In the late 1970s, Newark forged its economic destiny, and Smith and the city have capitalized on it ever since. Until Proposition 13, Newark subsisted almost entirely on property taxes; Smith said it had the highest rates in the county. But when Prop. 13 rolled back property tax revenues for cities and counties, Newark and other cities were forced to scramble to attract the new tax-revenue generators — white-collar businesses and retailers. Newark pulled off two major coups, both at the expense of neighboring Fremont.

First was Newark’s regional shopping center along I-880. The NewPark Mall, anchored by major department stores, essentially extinguished Fremont’s hopes for its own retail hub. “That was a tremendous blow,” Smith said proudly. “And it was a real, real jump up the ladder for us.” Newark continued its climb by luring several Fremont car dealers — among the largest sales tax producers for cities — to a new auto row next to the mall. The biggest fish was Fremont Ford, one of the largest Ford dealers in Northern California.

Newark’s little-city-versus-big-city rivalry with Fremont, population 210,000, dates back to the mid-1950s. So does its business-first ethos. According to Newark lore, Fremont’s founders at the time attempted to convince Newark to join Fremont’s five major neighborhoods into forming one large city. But when Newark Chamber of Commerce leaders learned that Fremont actually wanted Newark to be Fremont’s industrial zone, they decided to incorporate as their own city first, beating Fremont by a few months. Today, Fremont completely encircles Newark, a geographic oddity that sometimes gives Newark residents an us-versus-them complex.

The Newark chamber president at the time was George Silliman. He became the first mayor, and 45 years later, Newark bestowed his name upon its sprawling new $30 million activity and aquatic center, which features a regulation-size basketball court and three indoor swimming pools, including two with water slides.

It’s the pride of the city, but not quite perfect, at least by Newark standards. That obsession with excellence led the city into a protracted legal battle with the company that built the center. At the heart of the dispute, which is still in litigation, is Newark’s claim that a section of the paint job and the exterior stucco were defective. As a result, the city refused to pay the last $800,000 installment. “You have to hold the contractor’s feet to the fire,” Smith explained. “They didn’t perform, so we’re doing what’s right by our taxpayers.”

While lawsuits involving Newark are about as rare as “no” votes on the council, that never stopped Smith and the city from occasionally butting heads with Fremont. The worst fight between the two cities in recent years — and one that made Smith seethe — involved Fremont’s plan to build a garbage transfer station not far from the Newark border. From Fremont’s perspective, Newark was guilty of the worst kind of NIMBYism. After all, both Newark and Union City were going to share in using the new facility. But when trash-hauling contractor BLT Enterprises revealed its plans for the transfer station at a joint meeting, Morrison said Smith took out his legal pad and “wrote NO in big letters and held the sign up during the entire presentation.”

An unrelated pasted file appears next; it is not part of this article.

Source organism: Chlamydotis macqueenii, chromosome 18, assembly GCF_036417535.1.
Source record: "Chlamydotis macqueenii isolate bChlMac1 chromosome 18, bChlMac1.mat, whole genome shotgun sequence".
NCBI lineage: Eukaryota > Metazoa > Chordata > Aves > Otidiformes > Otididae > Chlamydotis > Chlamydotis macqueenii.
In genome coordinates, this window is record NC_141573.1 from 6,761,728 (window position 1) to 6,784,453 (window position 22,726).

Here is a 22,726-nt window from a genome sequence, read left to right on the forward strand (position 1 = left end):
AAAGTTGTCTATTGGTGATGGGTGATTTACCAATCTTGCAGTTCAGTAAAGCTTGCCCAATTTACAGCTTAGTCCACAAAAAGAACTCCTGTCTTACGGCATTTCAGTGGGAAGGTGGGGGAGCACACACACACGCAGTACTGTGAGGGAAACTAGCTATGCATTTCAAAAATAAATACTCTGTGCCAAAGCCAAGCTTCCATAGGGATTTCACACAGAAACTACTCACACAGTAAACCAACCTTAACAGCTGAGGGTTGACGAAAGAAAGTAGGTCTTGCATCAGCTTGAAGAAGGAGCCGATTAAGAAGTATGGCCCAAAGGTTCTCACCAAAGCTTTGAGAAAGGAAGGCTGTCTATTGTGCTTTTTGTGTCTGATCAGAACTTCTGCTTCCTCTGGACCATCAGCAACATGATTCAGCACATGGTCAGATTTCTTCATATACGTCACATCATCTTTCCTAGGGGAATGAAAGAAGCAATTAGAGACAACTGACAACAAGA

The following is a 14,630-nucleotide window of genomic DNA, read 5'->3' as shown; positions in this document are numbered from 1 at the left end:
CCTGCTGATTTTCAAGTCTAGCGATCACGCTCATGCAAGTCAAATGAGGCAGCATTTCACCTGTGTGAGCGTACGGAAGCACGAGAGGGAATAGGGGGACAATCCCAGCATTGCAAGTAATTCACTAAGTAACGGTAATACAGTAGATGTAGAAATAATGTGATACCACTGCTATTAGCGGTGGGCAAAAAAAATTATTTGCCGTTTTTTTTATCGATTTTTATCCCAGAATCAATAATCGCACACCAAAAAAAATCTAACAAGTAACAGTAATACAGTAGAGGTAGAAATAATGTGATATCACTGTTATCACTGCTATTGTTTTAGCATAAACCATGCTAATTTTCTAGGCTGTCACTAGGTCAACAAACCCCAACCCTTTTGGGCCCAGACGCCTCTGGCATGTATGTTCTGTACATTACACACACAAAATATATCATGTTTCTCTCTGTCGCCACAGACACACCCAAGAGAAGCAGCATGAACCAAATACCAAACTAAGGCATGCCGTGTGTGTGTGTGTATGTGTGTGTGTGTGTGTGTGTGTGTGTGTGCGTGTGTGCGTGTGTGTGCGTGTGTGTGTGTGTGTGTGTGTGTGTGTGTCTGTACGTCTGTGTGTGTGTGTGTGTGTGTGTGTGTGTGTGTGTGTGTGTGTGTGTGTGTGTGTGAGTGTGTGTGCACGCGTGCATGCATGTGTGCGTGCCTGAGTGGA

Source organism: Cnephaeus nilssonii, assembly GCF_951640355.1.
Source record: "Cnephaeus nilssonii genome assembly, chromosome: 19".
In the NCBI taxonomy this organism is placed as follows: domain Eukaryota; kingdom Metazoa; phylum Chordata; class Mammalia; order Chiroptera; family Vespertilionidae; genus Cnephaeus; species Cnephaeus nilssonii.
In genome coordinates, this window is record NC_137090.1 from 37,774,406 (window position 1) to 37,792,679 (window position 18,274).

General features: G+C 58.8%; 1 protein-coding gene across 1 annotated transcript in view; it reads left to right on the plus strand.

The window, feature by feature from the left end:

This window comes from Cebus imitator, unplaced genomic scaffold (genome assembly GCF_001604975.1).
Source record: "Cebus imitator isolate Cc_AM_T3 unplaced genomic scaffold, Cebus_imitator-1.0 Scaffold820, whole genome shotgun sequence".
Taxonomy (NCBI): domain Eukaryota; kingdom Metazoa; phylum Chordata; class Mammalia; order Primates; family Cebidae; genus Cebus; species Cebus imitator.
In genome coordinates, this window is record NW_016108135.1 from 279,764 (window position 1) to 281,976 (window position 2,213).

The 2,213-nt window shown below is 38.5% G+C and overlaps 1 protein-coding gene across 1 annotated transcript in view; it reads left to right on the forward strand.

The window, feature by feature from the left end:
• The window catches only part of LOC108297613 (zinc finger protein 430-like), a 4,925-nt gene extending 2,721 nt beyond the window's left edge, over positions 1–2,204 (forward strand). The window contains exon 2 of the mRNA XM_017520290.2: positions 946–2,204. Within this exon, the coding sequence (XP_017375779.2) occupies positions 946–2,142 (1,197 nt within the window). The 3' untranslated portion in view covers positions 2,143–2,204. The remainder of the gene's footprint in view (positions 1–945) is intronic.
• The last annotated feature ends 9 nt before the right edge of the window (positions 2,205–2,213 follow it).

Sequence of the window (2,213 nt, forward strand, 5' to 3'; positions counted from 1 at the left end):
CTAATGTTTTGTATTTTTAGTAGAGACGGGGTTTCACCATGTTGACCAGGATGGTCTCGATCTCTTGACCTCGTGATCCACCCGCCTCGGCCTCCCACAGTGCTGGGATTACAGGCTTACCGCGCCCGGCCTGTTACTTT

Known for his joviality, Smith sometimes exhibits a sharp temper. He and the rest of the Newark council believed the transfer station, although indoor, would be too smelly for a nearby neighborhood and would generate too much truck traffic. From Smith’s point of view, Newark had no choice but to sue. “They jammed that down our throats,” he said. “We told them we were going to take them to the mat, and we did.”

Fremont officials were convinced that Smith had gone over the edge. The city’s attorneys even remarked in their court pleadings that Smith had been quoted in the Tri-City Voice as saying “We will fight Fremont every step of the way; they’re only going to do it over our dead bodies.”

Former Fremont Mayor Morrison believed that once Smith threw down that gauntlet, he had to see the legal fight to the end. So even though an Alameda County judge ruled against Newark last fall, Smith and the city continued to press by appealing the case. They only finally agreed to drop their two-year legal fight last month when Fremont’s demand that Newark pay its attorneys’ fees scared them into settling.

But other than skirmishes with Fremont, true political fights almost never happen in Newark. The only one in recent memory was a 1999 battle following the seemingly endless stream of business parks that Smith and the council approved during the dot-com building boom. The nondescript buildings cropped up along the city’s western boundary, adjacent to some bay wetlands. Among them was the most significant business Newark snared in the past two decades: Sun Microsystems, which moved part of its operations into a large campus at the foot of the Dumbarton Bridge.